NATURE NOTES:
Operation Ponderosa: Working to Save the Big Trees of the Davis Mountains, Amidst a Changing Climate

By Andrew Stuart

To walk in a forest in West Texas feels like a form of grace. The Davis Mountains are the state’s largest “sky island” – a place of green pastures, a wooded country above a sea of desert.

Oak and juniper, aspen and madrone. And on high slopes and canyons, trees that tower above the rest – ponderosa pines. They’re majestic – and a foundation of rich biodiversity.

In 2011, Texas had its driest year on record. The drought, and ensuing wildfires and insect attacks, killed more than half the ponderosas in the Davis Mountains. The forest habitat is now at the brink.

Saving those trees – giving the ponderosas a chance in a changing climate – is a top priority for conservationists and Texas foresters. In the Davis Mountains, the Nature Conservancy and the Texas Forest Service have partnered in “Operation Ponderosa.”

In spring 2011, fueled by historic drought, wildfires blazed across the Marfa Plain and Davis Mountains, consuming 400,000 acres – and many hundreds of ponderosas.

Surviving trees were ravaged by western pine bark beetles. The beetles feed only on weak trees. Stressed by drought, all the Davis Mountains ponderosas were weak.

Fifty to 75 percent of ponderosas died after 2011.

“I think it was a realization, that this is a very important task, that we just can’t let this species go away from Texas. We’ve got to do all we can to hold on.”

Jim Houser is a forest ecologist with the Texas A&M Forest Service. At Houser’s urging, the agency made ponderosa restoration a top priority.

In 2013, they partnered with the Nature Conservancy. The Conservancy’s 33,000-acre Davis Mountains Preserve includes the mountains’ highest areas, and half the ponderosa habitat.

The forest service grew ponderosa seedlings, from cones collected in Fort Davis. Three thousand seedlings have been planted at the preserve. And with grant funds and private donations, the partners undertook a “thinning” project.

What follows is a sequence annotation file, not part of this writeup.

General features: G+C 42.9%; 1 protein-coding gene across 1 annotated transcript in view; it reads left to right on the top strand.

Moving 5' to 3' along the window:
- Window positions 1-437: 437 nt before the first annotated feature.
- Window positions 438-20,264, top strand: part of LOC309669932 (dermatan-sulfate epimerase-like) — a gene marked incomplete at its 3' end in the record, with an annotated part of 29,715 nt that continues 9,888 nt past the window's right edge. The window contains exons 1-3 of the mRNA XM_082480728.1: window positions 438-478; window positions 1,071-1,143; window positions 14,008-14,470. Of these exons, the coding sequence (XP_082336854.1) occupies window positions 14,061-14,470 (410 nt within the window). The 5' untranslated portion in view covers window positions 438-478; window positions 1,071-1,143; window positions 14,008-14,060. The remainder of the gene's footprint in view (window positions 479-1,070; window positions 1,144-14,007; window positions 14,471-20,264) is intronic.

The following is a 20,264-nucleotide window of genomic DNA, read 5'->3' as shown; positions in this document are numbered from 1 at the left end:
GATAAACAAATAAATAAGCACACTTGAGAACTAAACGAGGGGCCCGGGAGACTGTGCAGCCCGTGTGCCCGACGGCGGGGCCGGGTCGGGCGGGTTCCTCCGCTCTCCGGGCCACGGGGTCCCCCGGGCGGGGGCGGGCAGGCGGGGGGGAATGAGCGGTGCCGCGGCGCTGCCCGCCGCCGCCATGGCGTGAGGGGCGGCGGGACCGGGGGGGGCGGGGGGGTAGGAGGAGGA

Ponderosas thrive on cool, north-facing slopes – and especially in watercourses and arroyos, like the Preserve’s Madera Canyon. On 450 acres, contractors cut away thickets of oak and juniper. In these prime bottomlands, ponderosas will now have less competition for water and nutrients. And ponderosa seeds can germinate in the bare soil.

Thinning can also reduce the potential for catastrophic wildfire. With thick bark, mature ponderosas can resist low-intensity fire. But when a tree’s crown burns, it’s finished.

Livestock grazing has increased the density of woody plants in the mountains. After nearly a century of fire suppression, there’s a lot to burn.

“So now, when we get a fire started, we have these huge fuel loads,” Houser said. “These fires become very intense and catastrophic – that’s happening all across the West.”

Operation Ponderosa has had a rocky journey. Less than a quarter of seedlings have survived. Hungry gophers have been a major culprit. The foresters are seeking ways to exclude them.

But there’s a more fundamental challenge: climate change.

Ponderosas can go decades without reproducing. From flowering to germination is a three-year process, and seedlings need six years of favorable rainfall to take hold. As temperatures continue to rise, those conditions are likely to become rarer and rarer.

Charlotte Reemts is the Conservancy’s research ecologist.

“And one of the questions we’re facing is, are we going to continue to get those nine-year stretches of appropriate weather?” Reemts said. “Or instead of getting those nine-year stretches every 20 to 30 years, now we might get them every 60 to 70 years. If you look more than 50 years out, we might not be going to get that anymore.”

The partners are committed to Operation Ponderosa. But Reemts said they will have to periodically reevaluate – to assess whether they’re fighting a losing battle.

“That’s a really hard decision to make,” she said, “and we are not at the point of saying that we are ready to give up on the ponderosa pines. Right now we’re working on giving those trees that are there the best shot to make it for the next hundred years.”

The partners hope to develop successful restoration techniques – that could then be shared with other landowners.

The Davis Mountains are the southern limit of the ponderosa’s range. And West Texans know that having them here is great good fortune. Operation Ponderosa is an effort to help them in their last stand.